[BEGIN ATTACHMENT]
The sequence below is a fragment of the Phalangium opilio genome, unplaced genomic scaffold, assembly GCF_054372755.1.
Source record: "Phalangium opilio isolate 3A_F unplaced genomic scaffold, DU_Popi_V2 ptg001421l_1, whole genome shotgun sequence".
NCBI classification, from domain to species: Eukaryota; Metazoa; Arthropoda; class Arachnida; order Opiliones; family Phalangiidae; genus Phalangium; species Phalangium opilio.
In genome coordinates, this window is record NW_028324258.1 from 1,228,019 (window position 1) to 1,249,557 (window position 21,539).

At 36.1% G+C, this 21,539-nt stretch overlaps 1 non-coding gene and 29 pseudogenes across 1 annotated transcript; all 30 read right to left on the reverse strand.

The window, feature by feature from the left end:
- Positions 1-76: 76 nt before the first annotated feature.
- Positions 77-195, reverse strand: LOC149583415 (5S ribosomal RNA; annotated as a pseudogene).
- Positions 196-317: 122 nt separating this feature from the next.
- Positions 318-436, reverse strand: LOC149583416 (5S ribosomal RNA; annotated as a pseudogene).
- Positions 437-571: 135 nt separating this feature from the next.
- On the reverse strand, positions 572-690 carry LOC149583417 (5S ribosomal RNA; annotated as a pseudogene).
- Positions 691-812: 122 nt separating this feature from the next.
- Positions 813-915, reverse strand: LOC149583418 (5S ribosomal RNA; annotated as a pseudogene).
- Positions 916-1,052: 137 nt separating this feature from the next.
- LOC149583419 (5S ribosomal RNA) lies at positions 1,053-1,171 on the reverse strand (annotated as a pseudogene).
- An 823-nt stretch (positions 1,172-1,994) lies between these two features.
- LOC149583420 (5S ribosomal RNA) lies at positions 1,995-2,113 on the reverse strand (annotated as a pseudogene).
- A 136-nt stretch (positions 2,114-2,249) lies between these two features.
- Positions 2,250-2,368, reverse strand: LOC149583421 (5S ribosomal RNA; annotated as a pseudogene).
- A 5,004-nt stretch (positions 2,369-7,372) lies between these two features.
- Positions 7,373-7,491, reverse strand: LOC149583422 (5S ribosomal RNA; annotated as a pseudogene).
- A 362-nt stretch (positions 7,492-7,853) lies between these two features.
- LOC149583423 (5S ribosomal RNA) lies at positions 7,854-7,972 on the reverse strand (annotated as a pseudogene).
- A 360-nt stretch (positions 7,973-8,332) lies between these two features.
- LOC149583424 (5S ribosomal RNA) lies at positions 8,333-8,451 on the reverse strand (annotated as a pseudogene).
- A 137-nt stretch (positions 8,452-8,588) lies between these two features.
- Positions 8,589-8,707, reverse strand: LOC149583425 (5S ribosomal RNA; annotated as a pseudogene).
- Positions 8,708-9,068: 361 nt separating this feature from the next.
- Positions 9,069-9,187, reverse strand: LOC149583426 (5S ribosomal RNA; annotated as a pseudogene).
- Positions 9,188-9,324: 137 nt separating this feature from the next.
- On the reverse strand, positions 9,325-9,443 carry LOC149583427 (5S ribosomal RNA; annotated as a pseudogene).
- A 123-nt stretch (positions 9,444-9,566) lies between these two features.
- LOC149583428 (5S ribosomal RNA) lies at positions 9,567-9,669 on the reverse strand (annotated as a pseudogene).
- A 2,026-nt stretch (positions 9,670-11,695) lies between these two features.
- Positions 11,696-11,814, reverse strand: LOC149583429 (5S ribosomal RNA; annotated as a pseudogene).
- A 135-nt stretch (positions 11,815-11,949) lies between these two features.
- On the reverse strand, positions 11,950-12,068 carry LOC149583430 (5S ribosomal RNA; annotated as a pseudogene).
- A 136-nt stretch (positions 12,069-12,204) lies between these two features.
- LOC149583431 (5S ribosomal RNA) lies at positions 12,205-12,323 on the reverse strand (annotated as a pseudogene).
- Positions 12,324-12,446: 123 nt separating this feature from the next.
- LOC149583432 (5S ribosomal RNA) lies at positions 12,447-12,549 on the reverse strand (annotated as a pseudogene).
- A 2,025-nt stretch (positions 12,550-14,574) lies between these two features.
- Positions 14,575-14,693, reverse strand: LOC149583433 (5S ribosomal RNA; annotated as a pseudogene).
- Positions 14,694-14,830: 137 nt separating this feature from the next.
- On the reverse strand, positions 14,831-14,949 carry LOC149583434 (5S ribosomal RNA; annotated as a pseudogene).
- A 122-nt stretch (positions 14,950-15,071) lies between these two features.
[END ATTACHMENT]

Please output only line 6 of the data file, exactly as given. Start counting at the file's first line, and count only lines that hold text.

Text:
The window, feature by feature from the left end: